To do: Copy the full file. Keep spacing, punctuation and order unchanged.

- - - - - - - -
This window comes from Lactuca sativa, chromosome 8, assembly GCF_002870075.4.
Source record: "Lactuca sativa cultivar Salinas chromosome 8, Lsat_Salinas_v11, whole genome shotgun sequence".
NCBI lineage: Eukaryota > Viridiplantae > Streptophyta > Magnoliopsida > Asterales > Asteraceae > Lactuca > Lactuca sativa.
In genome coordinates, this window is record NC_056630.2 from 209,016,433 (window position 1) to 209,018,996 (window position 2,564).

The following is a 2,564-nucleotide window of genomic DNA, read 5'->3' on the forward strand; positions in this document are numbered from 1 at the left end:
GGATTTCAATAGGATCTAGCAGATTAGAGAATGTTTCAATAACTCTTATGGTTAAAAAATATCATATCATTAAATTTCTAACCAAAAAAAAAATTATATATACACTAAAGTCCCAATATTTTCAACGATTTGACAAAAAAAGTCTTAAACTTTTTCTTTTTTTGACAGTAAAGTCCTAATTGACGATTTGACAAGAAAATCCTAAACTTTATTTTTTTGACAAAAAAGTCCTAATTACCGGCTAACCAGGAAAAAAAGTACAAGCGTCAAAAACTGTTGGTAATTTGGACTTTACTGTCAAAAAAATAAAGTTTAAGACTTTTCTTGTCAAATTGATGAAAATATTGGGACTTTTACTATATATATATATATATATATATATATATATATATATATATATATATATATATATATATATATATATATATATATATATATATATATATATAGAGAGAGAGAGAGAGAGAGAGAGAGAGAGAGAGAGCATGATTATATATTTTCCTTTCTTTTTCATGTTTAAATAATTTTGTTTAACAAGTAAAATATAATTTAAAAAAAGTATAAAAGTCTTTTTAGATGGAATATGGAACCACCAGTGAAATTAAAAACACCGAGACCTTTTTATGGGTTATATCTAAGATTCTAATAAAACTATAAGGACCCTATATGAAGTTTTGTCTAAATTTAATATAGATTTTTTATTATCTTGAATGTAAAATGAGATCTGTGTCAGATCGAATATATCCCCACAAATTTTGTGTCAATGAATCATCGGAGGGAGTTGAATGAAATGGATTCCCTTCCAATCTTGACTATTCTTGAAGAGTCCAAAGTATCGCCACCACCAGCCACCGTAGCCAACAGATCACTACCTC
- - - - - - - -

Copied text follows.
This window comes from Lactuca sativa, chromosome 8, assembly GCF_002870075.4.
Source record: "Lactuca sativa cultivar Salinas chromosome 8, Lsat_Salinas_v11, whole genome shotgun sequence".
NCBI lineage: Eukaryota > Viridiplantae > Streptophyta > Magnoliopsida > Asterales > Asteraceae > Lactuca > Lactuca sativa.
In genome coordinates, this window is record NC_056630.2 from 209,016,433 (window position 1) to 209,018,996 (window position 2,564).

The following is a 2,564-nucleotide window of genomic DNA, read 5'->3' on the forward strand; positions in this document are numbered from 1 at the left end:
GGATTTCAATAGGATCTAGCAGATTAGAGAATGTTTCAATAACTCTTATGGTTAAAAAATATCATATCATTAAATTTCTAACCAAAAAAAAAATTATATATACACTAAAGTCCCAATATTTTCAACGATTTGACAAAAAAAGTCTTAAACTTTTTCTTTTTTTGACAGTAAAGTCCTAATTGACGATTTGACAAGAAAATCCTAAACTTTATTTTTTTGACAAAAAAGTCCTAATTACCGGCTAACCAGGAAAAAAAGTACAAGCGTCAAAAACTGTTGGTAATTTGGACTTTACTGTCAAAAAAATAAAGTTTAAGACTTTTCTTGTCAAATTGATGAAAATATTGGGACTTTTACTATATATATATATATATATATATATATATATATATATATATATATATATATATATATATATATATATATATATATATATATATATATATATAGAGAGAGAGAGAGAGAGAGAGAGAGAGAGAGAGAGCATGATTATATATTTTCCTTTCTTTTTCATGTTTAAATAATTTTGTTTAACAAGTAAAATATAATTTAAAAAAAGTATAAAAGTCTTTTTAGATGGAATATGGAACCACCAGTGAAATTAAAAACACCGAGACCTTTTTATGGGTTATATCTAAGATTCTAATAAAACTATAAGGACCCTATATGAAGTTTTGTCTAAATTTAATATAGATTTTTTATTATCTTGAATGTAAAATGAGATCTGTGTCAGATCGAATATATCCCCACAAATTTTGTGTCAATGAATCATCGGAGGGAGTTGAATGAAATGGATTCCCTTCCAATCTTGACTATTCTTGAAGAGTCCAAAGTATCGCCACCACCAGCCACCGTAGCCAACAGATCACTACCTC